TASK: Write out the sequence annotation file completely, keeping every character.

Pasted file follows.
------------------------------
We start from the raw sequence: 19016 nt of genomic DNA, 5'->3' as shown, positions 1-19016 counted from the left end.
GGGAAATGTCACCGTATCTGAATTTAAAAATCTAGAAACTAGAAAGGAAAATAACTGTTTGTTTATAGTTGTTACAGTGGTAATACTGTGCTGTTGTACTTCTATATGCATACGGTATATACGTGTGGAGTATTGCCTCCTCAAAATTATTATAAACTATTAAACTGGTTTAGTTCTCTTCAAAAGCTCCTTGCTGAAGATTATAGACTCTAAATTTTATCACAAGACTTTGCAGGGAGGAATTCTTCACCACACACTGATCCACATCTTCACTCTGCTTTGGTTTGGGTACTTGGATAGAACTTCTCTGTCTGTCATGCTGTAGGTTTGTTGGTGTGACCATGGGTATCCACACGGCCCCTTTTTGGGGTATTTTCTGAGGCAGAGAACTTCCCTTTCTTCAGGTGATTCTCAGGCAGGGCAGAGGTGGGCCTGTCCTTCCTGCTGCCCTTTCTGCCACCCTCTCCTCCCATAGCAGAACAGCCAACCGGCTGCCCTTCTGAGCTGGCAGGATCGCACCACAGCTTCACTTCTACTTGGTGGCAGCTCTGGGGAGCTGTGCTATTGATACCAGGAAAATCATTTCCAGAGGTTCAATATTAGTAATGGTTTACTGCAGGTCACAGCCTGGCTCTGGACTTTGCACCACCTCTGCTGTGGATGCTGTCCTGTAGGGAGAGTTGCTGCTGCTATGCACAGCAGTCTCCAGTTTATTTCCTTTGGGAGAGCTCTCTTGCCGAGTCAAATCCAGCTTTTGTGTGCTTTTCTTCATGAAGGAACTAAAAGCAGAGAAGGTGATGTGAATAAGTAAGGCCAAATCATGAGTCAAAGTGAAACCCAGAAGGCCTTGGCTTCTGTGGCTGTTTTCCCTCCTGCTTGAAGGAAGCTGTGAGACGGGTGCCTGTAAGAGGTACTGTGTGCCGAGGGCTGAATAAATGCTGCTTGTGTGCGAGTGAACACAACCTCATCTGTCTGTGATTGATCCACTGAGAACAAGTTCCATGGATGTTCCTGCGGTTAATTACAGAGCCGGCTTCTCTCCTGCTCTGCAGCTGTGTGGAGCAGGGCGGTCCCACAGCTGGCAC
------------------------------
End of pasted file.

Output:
We start from the raw sequence: 19016 nt of genomic DNA, 5'->3' as shown, positions 1-19016 counted from the left end.
GGGAAATGTCACCGTATCTGAATTTAAAAATCTAGAAACTAGAAAGGAAAATAACTGTTTGTTTATAGTTGTTACAGTGGTAATACTGTGCTGTTGTACTTCTATATGCATACGGTATATACGTGTGGAGTATTGCCTCCTCAAAATTATTATAAACTATTAAACTGGTTTAGTTCTCTTCAAAAGCTCCTTGCTGAAGATTATAGACTCTAAATTTTATCACAAGACTTTGCAGGGAGGAATTCTTCACCACACACTGATCCACATCTTCACTCTGCTTTGGTTTGGGTACTTGGATAGAACTTCTCTGTCTGTCATGCTGTAGGTTTGTTGGTGTGACCATGGGTATCCACACGGCCCCTTTTTGGGGTATTTTCTGAGGCAGAGAACTTCCCTTTCTTCAGGTGATTCTCAGGCAGGGCAGAGGTGGGCCTGTCCTTCCTGCTGCCCTTTCTGCCACCCTCTCCTCCCATAGCAGAACAGCCAACCGGCTGCCCTTCTGAGCTGGCAGGATCGCACCACAGCTTCACTTCTACTTGGTGGCAGCTCTGGGGAGCTGTGCTATTGATACCAGGAAAATCATTTCCAGAGGTTCAATATTAGTAATGGTTTACTGCAGGTCACAGCCTGGCTCTGGACTTTGCACCACCTCTGCTGTGGATGCTGTCCTGTAGGGAGAGTTGCTGCTGCTATGCACAGCAGTCTCCAGTTTATTTCCTTTGGGAGAGCTCTCTTGCCGAGTCAAATCCAGCTTTTGTGTGCTTTTCTTCATGAAGGAACTAAAAGCAGAGAAGGTGATGTGAATAAGTAAGGCCAAATCATGAGTCAAAGTGAAACCCAGAAGGCCTTGGCTTCTGTGGCTGTTTTCCCTCCTGCTTGAAGGAAGCTGTGAGACGGGTGCCTGTAAGAGGTACTGTGTGCCGAGGGCTGAATAAATGCTGCTTGTGTGCGAGTGAACACAACCTCATCTGTCTGTGATTGATCCACTGAGAACAAGTTCCATGGATGTTCCTGCGGTTAATTACAGAGCCGGCTTCTCTCCTGCTCTGCAGCTGTGTGGAGCAGGGCGGTCCCACAGCTGGCAC